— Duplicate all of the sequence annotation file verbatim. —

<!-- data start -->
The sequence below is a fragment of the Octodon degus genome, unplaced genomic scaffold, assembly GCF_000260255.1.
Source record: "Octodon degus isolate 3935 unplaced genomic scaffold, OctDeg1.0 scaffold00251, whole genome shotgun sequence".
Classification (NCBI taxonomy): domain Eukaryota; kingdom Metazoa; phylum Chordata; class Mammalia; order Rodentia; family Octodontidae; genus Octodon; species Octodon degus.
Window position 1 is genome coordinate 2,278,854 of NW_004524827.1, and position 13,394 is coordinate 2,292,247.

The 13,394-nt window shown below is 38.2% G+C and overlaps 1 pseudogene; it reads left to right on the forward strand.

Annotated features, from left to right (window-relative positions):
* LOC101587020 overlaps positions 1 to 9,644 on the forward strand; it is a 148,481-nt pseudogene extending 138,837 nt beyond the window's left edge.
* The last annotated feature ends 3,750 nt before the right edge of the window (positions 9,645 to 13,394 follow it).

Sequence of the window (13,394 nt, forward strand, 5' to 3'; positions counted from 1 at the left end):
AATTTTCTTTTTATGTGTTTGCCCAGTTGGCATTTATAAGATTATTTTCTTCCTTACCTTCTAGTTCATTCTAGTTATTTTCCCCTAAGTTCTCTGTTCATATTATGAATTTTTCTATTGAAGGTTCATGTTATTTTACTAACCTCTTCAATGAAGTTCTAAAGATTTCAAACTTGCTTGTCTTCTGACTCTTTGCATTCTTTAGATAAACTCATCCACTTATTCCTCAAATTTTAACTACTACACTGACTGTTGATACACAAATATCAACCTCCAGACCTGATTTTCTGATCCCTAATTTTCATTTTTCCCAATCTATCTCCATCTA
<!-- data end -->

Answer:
The sequence below is a fragment of the Octodon degus genome, unplaced genomic scaffold, assembly GCF_000260255.1.
Source record: "Octodon degus isolate 3935 unplaced genomic scaffold, OctDeg1.0 scaffold00251, whole genome shotgun sequence".
Classification (NCBI taxonomy): domain Eukaryota; kingdom Metazoa; phylum Chordata; class Mammalia; order Rodentia; family Octodontidae; genus Octodon; species Octodon degus.
Window position 1 is genome coordinate 2,278,854 of NW_004524827.1, and position 13,394 is coordinate 2,292,247.

The 13,394-nt window shown below is 38.2% G+C and overlaps 1 pseudogene; it reads left to right on the forward strand.

Annotated features, from left to right (window-relative positions):
* LOC101587020 overlaps positions 1 to 9,644 on the forward strand; it is a 148,481-nt pseudogene extending 138,837 nt beyond the window's left edge.
* The last annotated feature ends 3,750 nt before the right edge of the window (positions 9,645 to 13,394 follow it).

Sequence of the window (13,394 nt, forward strand, 5' to 3'; positions counted from 1 at the left end):
AATTTTCTTTTTATGTGTTTGCCCAGTTGGCATTTATAAGATTATTTTCTTCCTTACCTTCTAGTTCATTCTAGTTATTTTCCCCTAAGTTCTCTGTTCATATTATGAATTTTTCTATTGAAGGTTCATGTTATTTTACTAACCTCTTCAATGAAGTTCTAAAGATTTCAAACTTGCTTGTCTTCTGACTCTTTGCATTCTTTAGATAAACTCATCCACTTATTCCTCAAATTTTAACTACTACACTGACTGTTGATACACAAATATCAACCTCCAGACCTGATTTTCTGATCCCTAATTTTCATTTTTCCCAATCTATCTCCATCTA